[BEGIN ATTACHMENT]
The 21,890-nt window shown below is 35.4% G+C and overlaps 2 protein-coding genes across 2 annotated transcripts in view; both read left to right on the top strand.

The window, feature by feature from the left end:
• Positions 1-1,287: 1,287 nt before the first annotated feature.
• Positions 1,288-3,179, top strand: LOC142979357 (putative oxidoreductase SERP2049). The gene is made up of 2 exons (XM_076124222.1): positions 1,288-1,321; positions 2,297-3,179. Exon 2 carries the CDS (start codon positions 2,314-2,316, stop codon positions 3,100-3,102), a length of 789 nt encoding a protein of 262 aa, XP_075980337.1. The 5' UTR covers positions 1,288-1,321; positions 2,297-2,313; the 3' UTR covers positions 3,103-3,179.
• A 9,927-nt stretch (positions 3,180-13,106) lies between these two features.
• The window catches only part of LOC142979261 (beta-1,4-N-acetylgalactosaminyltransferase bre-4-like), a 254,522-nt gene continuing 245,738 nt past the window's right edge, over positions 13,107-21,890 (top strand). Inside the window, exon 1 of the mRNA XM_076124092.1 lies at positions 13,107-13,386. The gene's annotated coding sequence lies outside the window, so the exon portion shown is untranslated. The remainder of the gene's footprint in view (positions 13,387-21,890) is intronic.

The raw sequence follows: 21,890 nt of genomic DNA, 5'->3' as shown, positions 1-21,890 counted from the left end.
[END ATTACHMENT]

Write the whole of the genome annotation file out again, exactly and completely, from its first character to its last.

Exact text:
The 21,890-nt window shown below is 35.4% G+C and overlaps 2 protein-coding genes across 2 annotated transcripts in view; both read left to right on the top strand.

The window, feature by feature from the left end:
• Positions 1-1,287: 1,287 nt before the first annotated feature.
• Positions 1,288-3,179, top strand: LOC142979357 (putative oxidoreductase SERP2049). The gene is made up of 2 exons (XM_076124222.1): positions 1,288-1,321; positions 2,297-3,179. Exon 2 carries the CDS (start codon positions 2,314-2,316, stop codon positions 3,100-3,102), a length of 789 nt encoding a protein of 262 aa, XP_075980337.1. The 5' UTR covers positions 1,288-1,321; positions 2,297-2,313; the 3' UTR covers positions 3,103-3,179.
• A 9,927-nt stretch (positions 3,180-13,106) lies between these two features.
• The window catches only part of LOC142979261 (beta-1,4-N-acetylgalactosaminyltransferase bre-4-like), a 254,522-nt gene continuing 245,738 nt past the window's right edge, over positions 13,107-21,890 (top strand). Inside the window, exon 1 of the mRNA XM_076124092.1 lies at positions 13,107-13,386. The gene's annotated coding sequence lies outside the window, so the exon portion shown is untranslated. The remainder of the gene's footprint in view (positions 13,387-21,890) is intronic.

The raw sequence follows: 21,890 nt of genomic DNA, 5'->3' as shown, positions 1-21,890 counted from the left end.